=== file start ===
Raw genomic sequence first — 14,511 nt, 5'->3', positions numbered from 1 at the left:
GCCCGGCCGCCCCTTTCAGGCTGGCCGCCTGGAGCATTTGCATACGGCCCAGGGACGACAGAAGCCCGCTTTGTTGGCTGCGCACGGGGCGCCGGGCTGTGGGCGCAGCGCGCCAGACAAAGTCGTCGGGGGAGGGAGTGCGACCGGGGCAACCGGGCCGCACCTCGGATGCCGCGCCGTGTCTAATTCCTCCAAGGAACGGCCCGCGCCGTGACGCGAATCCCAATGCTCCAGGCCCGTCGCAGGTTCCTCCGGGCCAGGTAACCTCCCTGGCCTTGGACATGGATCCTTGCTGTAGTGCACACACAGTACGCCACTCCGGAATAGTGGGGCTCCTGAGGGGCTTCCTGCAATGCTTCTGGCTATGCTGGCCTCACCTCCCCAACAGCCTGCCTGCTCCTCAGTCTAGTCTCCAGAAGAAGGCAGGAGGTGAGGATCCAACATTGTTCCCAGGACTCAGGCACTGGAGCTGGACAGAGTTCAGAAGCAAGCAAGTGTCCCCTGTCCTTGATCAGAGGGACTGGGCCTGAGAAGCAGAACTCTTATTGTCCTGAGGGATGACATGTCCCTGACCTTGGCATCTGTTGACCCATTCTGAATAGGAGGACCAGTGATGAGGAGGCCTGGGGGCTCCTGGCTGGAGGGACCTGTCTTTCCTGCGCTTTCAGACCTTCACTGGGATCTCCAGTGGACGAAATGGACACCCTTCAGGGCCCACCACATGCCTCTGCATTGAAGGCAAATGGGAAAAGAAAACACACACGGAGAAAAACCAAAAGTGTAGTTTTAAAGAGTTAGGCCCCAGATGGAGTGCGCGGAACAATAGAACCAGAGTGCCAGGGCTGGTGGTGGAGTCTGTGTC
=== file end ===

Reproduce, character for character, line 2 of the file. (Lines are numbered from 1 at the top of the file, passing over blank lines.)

GCCCGGCCGCCCCTTTCAGGCTGGCCGCCTGGAGCATTTGCATACGGCCCAGGGACGACAGAAGCCCGCTTTGTTGGCTGCGCACGGGGCGCCGGGCTGTGGGCGCAGCGCGCCAGACAAAGTCGTCGGGGGAGGGAGTGCGACCGGGGCAACCGGGCCGCACCTCGGATGCCGCGCCGTGTCTAATTCCTCCAAGGAACGGCCCGCGCCGTGACGCGAATCCCAATGCTCCAGGCCCGTCGCAGGTTCCTCCGGGCCAGGTAACCTCCCTGGCCTTGGACATGGATCCTTGCTGTAGTGCACACACAGTACGCCACTCCGGAATAGTGGGGCTCCTGAGGGGCTTCCTGCAATGCTTCTGGCTATGCTGGCCTCACCTCCCCAACAGCCTGCCTGCTCCTCAGTCTAGTCTCCAGAAGAAGGCAGGAGGTGAGGATCCAACATTGTTCCCAGGACTCAGGCACTGGAGCTGGACAGAGTTCAGAAGCAAGCAAGTGTCCCCTGTCCTTGATCAGAGGGACTGGGCCTGAGAAGCAGAACTCTTATTGTCCTGAGGGATGACATGTCCCTGACCTTGGCATCTGTTGACCCATTCTGAATAGGAGGACCAGTGATGAGGAGGCCTGGGGGCTCCTGGCTGGAGGGACCTGTCTTTCCTGCGCTTTCAGACCTTCACTGGGATCTCCAGTGGACGAAATGGACACCCTTCAGGGCCCACCACATGCCTCTGCATTGAAGGCAAATGGGAAAAGAAAACACACACGGAGAAAAACCAAAAGTGTAGTTTTAAAGAGTTAGGCCCCAGATGGAGTGCGCGGAACAATAGAACCAGAGTGCCAGGGCTGGTGGTGGAGTCTGTGTC